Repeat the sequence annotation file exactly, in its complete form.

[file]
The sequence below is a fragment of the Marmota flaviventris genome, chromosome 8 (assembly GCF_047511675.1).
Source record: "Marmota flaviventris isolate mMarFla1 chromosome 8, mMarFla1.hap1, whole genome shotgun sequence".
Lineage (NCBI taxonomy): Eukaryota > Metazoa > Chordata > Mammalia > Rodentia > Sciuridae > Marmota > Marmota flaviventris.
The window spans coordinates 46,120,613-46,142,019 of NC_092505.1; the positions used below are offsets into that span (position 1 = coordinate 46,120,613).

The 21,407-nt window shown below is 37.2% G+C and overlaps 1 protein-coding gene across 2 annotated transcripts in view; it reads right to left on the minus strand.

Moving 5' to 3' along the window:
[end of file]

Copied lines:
The sequence below is a fragment of the Marmota flaviventris genome, chromosome 8 (assembly GCF_047511675.1).
Source record: "Marmota flaviventris isolate mMarFla1 chromosome 8, mMarFla1.hap1, whole genome shotgun sequence".
Lineage (NCBI taxonomy): Eukaryota > Metazoa > Chordata > Mammalia > Rodentia > Sciuridae > Marmota > Marmota flaviventris.
The window spans coordinates 46,120,613-46,142,019 of NC_092505.1; the positions used below are offsets into that span (position 1 = coordinate 46,120,613).

The 21,407-nt window shown below is 37.2% G+C and overlaps 1 protein-coding gene across 2 annotated transcripts in view; it reads right to left on the minus strand.

Moving 5' to 3' along the window: